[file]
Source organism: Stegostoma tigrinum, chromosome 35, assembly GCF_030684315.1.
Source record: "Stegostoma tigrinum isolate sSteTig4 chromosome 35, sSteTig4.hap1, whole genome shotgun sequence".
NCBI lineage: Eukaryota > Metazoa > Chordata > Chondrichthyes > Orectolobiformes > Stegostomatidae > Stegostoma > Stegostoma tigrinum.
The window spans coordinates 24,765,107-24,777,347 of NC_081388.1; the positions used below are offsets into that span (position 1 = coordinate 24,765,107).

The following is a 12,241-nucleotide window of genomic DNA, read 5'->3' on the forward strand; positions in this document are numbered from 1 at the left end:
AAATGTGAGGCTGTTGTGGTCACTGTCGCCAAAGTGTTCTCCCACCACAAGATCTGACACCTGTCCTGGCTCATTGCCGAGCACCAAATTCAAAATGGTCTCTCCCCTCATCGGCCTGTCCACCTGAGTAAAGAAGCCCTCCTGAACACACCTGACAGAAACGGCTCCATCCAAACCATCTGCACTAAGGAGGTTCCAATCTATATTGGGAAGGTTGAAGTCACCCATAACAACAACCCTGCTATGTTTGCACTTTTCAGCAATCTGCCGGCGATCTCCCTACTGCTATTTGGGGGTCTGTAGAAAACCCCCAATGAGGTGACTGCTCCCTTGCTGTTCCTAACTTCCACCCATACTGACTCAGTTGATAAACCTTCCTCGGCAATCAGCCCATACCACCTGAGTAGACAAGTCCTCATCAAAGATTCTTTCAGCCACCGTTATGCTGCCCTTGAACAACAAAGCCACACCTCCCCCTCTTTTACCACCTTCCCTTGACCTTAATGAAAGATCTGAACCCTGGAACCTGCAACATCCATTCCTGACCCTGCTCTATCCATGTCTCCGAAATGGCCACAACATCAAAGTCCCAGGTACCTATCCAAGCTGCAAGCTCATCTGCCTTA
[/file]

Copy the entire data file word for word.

Source organism: Stegostoma tigrinum, chromosome 35, assembly GCF_030684315.1.
Source record: "Stegostoma tigrinum isolate sSteTig4 chromosome 35, sSteTig4.hap1, whole genome shotgun sequence".
NCBI lineage: Eukaryota > Metazoa > Chordata > Chondrichthyes > Orectolobiformes > Stegostomatidae > Stegostoma > Stegostoma tigrinum.
The window spans coordinates 24,765,107-24,777,347 of NC_081388.1; the positions used below are offsets into that span (position 1 = coordinate 24,765,107).

The following is a 12,241-nucleotide window of genomic DNA, read 5'->3' on the forward strand; positions in this document are numbered from 1 at the left end:
AAATGTGAGGCTGTTGTGGTCACTGTCGCCAAAGTGTTCTCCCACCACAAGATCTGACACCTGTCCTGGCTCATTGCCGAGCACCAAATTCAAAATGGTCTCTCCCCTCATCGGCCTGTCCACCTGAGTAAAGAAGCCCTCCTGAACACACCTGACAGAAACGGCTCCATCCAAACCATCTGCACTAAGGAGGTTCCAATCTATATTGGGAAGGTTGAAGTCACCCATAACAACAACCCTGCTATGTTTGCACTTTTCAGCAATCTGCCGGCGATCTCCCTACTGCTATTTGGGGGTCTGTAGAAAACCCCCAATGAGGTGACTGCTCCCTTGCTGTTCCTAACTTCCACCCATACTGACTCAGTTGATAAACCTTCCTCGGCAATCAGCCCATACCACCTGAGTAGACAAGTCCTCATCAAAGATTCTTTCAGCCACCGTTATGCTGCCCTTGAACAACAAAGCCACACCTCCCCCTCTTTTACCACCTTCCCTTGACCTTAATGAAAGATCTGAACCCTGGAACCTGCAACATCCATTCCTGACCCTGCTCTATCCATGTCTCCGAAATGGCCACAACATCAAAGTCCCAGGTACCTATCCAAGCTGCAAGCTCATCTGCCTTA